Believe it or not, mothering, the most basic and encompassing of all jobs EVER, has CHANGED a lot in the last 19 years. Not the act itself but ALL the stuff attached to it. And why? I’ll tell you why. Lots of reasons but mostly…THE INTERNET. When I had my first baby there were no “mom” blogs or forums or Facebook or *gasp* TWITTER. The only way you could possibly compare yourself to any other mom was to sit face to face with her. FACE. TO. FACE.  And let me tell you, it is infinitely more difficult to feel like you’re doing a better job than someone else when you SEE the 2 hours of sleep bags under their eyes. When you know their husband is having an affair. When you know they have postpartum depression. When you know they can’t pay their bills. When you know thier son is smoking dope or their teenage daughter is pregnant. You could not feel like you were a better parent than them because the filter of the internet did not exist. And you wouldn’t say the things you can say on the internet if you had to look in their eyes when you said it.

I love all the new an awesome ways we can interact with our babies. I love baby led weaning and ec’ing and I loved babywearing and co-sleeping before they were really a “thing” but what I hate is that in SO many ways we are now made to feel guilty for doing or not doing or doing but not doing well enough all of these ‘things’. I MEAN REALLY? Shit.

Example: I EC. Well that is to say I EC by my own standards. We put Ella on the potty when she wakes (but not always) and if she needs to poop (most of the time). Otherwise she wears a (cloth, because I love the environment and I’m BETTER than all of you who don’t. Uh NOT.) DIAPER. I’d EC fulltime if I HAD time. But you know what I have 4 kids. I’m in my car two hours a day. Sometimes more. I’m at jazz festivals and football games and the store. Daily. Sometimes Ella just has to pee in her diaper. She just does. And she’s GOING TO BE FINE. The hardcore EC people would have you to think that I’m not doing well enough. Well they are welcome to come here, be 5 months pregnant, herd my chickens, feed my three dogs and two cats and fish, water the garden, do my laundry, mop my floors, help with homework and take care of my kids while I’m ALONE half the week because my husband works out of town. While they’re at it, they can rub my feet. Oh and kiss my snowy white backside.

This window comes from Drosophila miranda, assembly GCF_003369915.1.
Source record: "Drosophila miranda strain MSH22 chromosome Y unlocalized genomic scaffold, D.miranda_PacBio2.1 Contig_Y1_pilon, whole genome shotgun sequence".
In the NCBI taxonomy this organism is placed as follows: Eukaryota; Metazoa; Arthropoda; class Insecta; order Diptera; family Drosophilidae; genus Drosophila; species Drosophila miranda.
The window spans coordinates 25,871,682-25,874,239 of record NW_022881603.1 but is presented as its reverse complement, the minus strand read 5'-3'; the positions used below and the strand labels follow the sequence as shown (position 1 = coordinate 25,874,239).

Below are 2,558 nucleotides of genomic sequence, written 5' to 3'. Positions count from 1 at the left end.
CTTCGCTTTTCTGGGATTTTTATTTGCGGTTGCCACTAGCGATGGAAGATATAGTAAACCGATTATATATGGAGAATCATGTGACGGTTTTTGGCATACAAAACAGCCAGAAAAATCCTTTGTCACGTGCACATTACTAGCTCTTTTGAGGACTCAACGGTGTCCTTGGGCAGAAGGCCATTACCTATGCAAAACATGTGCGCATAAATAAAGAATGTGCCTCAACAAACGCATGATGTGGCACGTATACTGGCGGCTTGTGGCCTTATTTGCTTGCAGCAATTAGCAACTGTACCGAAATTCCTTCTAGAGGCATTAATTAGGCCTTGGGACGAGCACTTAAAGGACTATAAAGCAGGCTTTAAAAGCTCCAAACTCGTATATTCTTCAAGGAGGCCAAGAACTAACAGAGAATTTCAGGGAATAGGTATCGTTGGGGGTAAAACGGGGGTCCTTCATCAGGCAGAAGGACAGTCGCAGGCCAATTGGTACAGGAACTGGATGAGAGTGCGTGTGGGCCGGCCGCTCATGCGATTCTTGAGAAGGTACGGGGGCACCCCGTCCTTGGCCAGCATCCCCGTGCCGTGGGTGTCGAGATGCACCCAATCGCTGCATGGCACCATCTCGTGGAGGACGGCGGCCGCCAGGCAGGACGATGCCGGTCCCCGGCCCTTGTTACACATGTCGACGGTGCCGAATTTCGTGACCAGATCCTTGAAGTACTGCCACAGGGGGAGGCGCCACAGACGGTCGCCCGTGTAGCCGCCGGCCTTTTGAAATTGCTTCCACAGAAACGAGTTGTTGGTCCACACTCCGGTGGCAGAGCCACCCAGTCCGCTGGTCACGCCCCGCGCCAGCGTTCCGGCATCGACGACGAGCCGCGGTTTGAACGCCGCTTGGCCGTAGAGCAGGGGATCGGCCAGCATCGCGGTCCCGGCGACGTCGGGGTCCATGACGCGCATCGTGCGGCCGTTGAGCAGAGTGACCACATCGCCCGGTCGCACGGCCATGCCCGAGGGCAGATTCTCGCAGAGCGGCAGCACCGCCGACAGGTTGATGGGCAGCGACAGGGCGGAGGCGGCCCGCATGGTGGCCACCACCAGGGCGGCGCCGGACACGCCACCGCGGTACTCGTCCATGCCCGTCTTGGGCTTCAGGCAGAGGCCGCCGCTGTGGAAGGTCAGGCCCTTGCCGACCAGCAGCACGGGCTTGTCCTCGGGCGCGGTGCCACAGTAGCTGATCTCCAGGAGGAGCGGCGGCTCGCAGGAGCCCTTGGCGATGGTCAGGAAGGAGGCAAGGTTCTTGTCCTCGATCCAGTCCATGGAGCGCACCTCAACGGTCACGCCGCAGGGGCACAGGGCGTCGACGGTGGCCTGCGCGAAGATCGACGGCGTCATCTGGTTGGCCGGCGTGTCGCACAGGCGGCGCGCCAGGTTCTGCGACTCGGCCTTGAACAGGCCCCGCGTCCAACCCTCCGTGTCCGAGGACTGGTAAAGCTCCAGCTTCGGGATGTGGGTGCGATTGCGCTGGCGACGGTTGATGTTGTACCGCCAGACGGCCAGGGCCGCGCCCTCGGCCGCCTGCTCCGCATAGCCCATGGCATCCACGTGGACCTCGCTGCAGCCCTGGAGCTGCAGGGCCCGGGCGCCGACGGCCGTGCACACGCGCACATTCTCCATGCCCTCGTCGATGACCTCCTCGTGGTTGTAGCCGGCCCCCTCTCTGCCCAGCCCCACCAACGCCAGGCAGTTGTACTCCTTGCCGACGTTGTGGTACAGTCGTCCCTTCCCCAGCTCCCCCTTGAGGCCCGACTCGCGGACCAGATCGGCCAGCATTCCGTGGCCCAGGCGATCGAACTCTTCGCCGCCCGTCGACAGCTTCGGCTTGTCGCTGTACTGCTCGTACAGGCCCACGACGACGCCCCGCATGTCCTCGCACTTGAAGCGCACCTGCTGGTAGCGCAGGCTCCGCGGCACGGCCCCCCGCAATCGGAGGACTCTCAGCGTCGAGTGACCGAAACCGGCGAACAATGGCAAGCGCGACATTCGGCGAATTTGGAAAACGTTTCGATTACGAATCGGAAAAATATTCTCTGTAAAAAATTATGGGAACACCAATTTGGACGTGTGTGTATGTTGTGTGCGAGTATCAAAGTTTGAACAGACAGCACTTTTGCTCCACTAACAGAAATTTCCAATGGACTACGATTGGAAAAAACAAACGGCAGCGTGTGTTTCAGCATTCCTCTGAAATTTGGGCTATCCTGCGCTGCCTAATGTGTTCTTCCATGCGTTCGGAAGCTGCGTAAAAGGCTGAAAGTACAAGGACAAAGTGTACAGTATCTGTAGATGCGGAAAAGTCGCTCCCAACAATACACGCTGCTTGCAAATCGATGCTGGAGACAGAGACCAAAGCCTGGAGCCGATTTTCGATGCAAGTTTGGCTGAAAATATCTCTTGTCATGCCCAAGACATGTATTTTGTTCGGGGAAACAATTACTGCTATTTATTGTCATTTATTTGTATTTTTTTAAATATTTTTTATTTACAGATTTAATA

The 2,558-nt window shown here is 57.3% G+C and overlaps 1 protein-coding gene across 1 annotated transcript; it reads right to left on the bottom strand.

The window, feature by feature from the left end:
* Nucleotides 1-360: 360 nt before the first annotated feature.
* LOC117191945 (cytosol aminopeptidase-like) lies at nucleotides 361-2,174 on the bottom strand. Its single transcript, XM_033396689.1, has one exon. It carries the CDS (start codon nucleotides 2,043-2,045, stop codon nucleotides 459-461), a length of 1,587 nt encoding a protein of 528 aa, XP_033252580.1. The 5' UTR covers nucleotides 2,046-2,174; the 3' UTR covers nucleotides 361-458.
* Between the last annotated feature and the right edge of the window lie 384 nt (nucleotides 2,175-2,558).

I REFUSE to feel like I’m not doing enough. I am doing my BEST. The same thing goes for BLW. I don’t feed Ella purees but if I did, SO WHAT. She’s not going to be permanently damaged. I know this because I gave my first three kids homemade purees, with a SPOON, and they are FINE. And same goes with babywearing. I wore Ella constantly for 5 months. At five months of age she weighed more than 20 pounds. I STILL wore her because it was easier, even though it killed my back. Now I’m pregnant, she weighs 25 pounds. I have a HUGE belly. Am I going to drag her around the mall on my back just because I don’t want to look like I’m not an ATTACHED PARENT. OH.MY.GAWD. I have a STROLLER. And I USE IT.

I was talking with my friend Staci last week (and Staci has one 16 year old child, no babies anymore) and she made this astute observation. She said something like this (totally not quoting) … the thing I see the most with this whole AP attitude isn’t that more people necessarily DO those things for their kids but that there is the competition between moms *to* do those things. How right is that? What kills me is that someone OUTSIDE our community can so easily see what’s happening inside our community. As mothers we are doing the most difficult work, wouldn’t it make sense that we should be lifting each other up? And yet we belittle, berate, judge? Even in ‘friendly’ conversation there is the tone my kid is obviously better than yours or I am clearly better than you. It’s disguised sometimes as ‘information’ and ‘sharing’ but often it’s most  blatantly just mean.